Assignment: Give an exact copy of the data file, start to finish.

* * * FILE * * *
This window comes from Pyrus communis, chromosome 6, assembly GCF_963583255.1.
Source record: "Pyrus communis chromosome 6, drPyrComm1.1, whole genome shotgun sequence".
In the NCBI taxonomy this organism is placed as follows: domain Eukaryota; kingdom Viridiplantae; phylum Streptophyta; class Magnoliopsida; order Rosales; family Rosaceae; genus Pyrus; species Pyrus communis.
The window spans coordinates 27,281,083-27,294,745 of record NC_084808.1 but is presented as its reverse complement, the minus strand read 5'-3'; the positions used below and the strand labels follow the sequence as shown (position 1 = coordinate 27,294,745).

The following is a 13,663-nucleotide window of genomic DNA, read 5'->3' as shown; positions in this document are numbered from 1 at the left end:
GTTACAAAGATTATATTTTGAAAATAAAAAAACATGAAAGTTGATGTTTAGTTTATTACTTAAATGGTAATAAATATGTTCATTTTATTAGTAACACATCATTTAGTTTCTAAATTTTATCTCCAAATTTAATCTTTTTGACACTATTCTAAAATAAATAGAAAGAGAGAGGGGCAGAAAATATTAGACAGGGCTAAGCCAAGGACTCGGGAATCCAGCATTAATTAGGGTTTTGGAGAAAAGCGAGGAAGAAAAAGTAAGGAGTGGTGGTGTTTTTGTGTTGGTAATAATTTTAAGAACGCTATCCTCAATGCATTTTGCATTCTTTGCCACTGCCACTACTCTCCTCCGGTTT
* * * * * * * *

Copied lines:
This window comes from Pyrus communis, chromosome 6, assembly GCF_963583255.1.
Source record: "Pyrus communis chromosome 6, drPyrComm1.1, whole genome shotgun sequence".
In the NCBI taxonomy this organism is placed as follows: domain Eukaryota; kingdom Viridiplantae; phylum Streptophyta; class Magnoliopsida; order Rosales; family Rosaceae; genus Pyrus; species Pyrus communis.
The window spans coordinates 27,281,083-27,294,745 of record NC_084808.1 but is presented as its reverse complement, the minus strand read 5'-3'; the positions used below and the strand labels follow the sequence as shown (position 1 = coordinate 27,294,745).

The following is a 13,663-nucleotide window of genomic DNA, read 5'->3' as shown; positions in this document are numbered from 1 at the left end:
GTTACAAAGATTATATTTTGAAAATAAAAAAACATGAAAGTTGATGTTTAGTTTATTACTTAAATGGTAATAAATATGTTCATTTTATTAGTAACACATCATTTAGTTTCTAAATTTTATCTCCAAATTTAATCTTTTTGACACTATTCTAAAATAAATAGAAAGAGAGAGGGGCAGAAAATATTAGACAGGGCTAAGCCAAGGACTCGGGAATCCAGCATTAATTAGGGTTTTGGAGAAAAGCGAGGAAGAAAAAGTAAGGAGTGGTGGTGTTTTTGTGTTGGTAATAATTTTAAGAACGCTATCCTCAATGCATTTTGCATTCTTTGCCACTGCCACTACTCTCCTCCGGTTT